How to Write A Will
Now that we have covered the basics, let’s get started with writing a will. It is probably safe to assume that we have already passed the “Do I Need A Will?” phase, and are now moving on to the “How To Make A Will?” phase.
Creating a will, traditionally, used to only be associated with this exaggerated legal process of having to employ a couple of lawyers, pay tons for outrageous legal fees, and writing a list of overly dramatic inheritance terms (we have Hollywood partly to blame!). But, we are here to assure you that it doesn’t have to be that way.
Being a legal document, your last will and testament would require that you understand the requirements and rules stipulated by the state and by the law. In certain situations, getting a legal advisor is the best way to go. Lawyers are professionally equipped to take care of the process for you. They are responsible for translating your wishes correctly into a legal document. Today, we even have different legal services available on the internet, making it easy to get in touch with attorneys to create wills online.
But the better news is that yes, it is possible to create a will by yourself. Online wills platforms that offer legal services, such as LegalZoom.com, USLegalWills.com, and Fabric.com, are made conveniently accessible.
How to Make a Will Without A Lawyer
Now that you have decided to do your own will, here are some steps and tips to keep in mind.
Step 1: Understand the State Rules and Requirements
(aka How To Avoid Legal Complications?)
It is important to understand the laws that govern your state in terms of wills as it might affect how your assets are dispensed later on. Review any law that will have a bearing on your will. This helps your loved ones avoid legal complications later on and ensure that your will and testament is valid.
Step 2: Create a List of Your Assets and Properties
(aka What Stuff Do You Have To Share?)
List out what you currently own that you want your beneficiaries to inherit. Assets that you can include can be any of the following:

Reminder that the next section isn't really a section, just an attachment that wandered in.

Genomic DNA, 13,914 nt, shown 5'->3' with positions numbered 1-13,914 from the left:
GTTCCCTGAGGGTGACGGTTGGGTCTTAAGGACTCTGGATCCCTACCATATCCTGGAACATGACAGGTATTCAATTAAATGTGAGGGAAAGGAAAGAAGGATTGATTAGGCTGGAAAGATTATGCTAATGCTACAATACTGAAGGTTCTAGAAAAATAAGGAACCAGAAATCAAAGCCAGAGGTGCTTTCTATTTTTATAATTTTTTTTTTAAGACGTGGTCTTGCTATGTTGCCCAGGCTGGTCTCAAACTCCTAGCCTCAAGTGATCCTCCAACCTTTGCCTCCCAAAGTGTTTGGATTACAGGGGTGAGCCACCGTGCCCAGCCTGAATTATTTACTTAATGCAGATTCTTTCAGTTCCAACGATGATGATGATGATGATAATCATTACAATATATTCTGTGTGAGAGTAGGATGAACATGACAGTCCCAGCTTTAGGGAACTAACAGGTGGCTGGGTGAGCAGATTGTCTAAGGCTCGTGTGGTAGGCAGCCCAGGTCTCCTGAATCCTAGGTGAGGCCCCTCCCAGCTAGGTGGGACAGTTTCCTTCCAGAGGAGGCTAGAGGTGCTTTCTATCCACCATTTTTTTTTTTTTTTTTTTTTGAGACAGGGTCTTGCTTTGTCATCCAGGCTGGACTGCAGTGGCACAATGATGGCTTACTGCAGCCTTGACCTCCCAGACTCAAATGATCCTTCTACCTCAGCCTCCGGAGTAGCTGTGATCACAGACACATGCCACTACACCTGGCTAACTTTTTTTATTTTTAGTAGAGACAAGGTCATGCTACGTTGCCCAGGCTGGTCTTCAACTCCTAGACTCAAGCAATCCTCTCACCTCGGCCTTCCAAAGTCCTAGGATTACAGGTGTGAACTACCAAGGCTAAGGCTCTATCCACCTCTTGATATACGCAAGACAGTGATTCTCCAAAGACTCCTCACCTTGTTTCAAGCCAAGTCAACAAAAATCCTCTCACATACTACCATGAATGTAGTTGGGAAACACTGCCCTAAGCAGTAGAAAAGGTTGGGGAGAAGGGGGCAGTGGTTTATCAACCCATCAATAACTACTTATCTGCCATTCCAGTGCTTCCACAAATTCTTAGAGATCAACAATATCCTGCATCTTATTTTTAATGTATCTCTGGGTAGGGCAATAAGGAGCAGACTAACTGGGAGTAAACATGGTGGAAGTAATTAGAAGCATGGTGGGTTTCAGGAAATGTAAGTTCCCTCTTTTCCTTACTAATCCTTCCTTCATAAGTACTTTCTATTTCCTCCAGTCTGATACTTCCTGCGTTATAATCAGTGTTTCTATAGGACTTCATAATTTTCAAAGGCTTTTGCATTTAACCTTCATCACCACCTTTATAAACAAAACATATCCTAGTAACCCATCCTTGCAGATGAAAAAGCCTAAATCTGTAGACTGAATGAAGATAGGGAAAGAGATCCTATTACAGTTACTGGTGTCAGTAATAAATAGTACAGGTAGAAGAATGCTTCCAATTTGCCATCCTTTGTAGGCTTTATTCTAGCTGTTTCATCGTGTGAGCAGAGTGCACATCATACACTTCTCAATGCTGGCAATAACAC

- Personal properties, like arts and collectibles, cars, pieces of jewelry, etc.
- Real estate and land properties
- Cash and cash equivalents
- Investments, stocks, and bonds
- Savings accounts
- Intellectual properties
Take note that there might be some assets that you can not include, as mentioned briefly in our earlier discussions.
Step 3: Name Your Beneficiaries
(aka Who’ll Get Your Stuff?)
After identifying the stuff that you have, name the beneficiaries who will inherit your assets or a portion of them. Beneficiaries can be individuals or entities. Individuals can be your family members – your spouse, children, siblings, and other relatives, or they can also be close friends. You can also name entities such as charities or other organizations.
It is also essential that you specify which and how much goes to whom. Include as many details as possible – the legal full names of your beneficiaries, business names of organizations, full addresses of real estate and land properties, among others.
It might also be helpful to name secondary or contingent beneficiaries, in case that they outlive the primary beneficiaries. Another useful tip is not to designate a beneficiary as your witness. We will talk about witnesses in Step 7, but essentially, it’s not legally possible in most States for a beneficiary and a witness to be the same person.
Step 4: Appoint an Executor
(aka Who is The Person You Trust The Most To Carry Out Your Wishes?)
Think of an individual who will be your personal representative. You want this to be someone who will act on your behalf in good faith. It won’t be an easy job and the process can be long and taxing, so you’ll want someone committed and reliable. You can name a family member, a close friend, or a professional as your executor.
Step 5: Identify the Guardians for your Dependents
(aka Who Can Take Care Of Your Kids and Other Dependents?)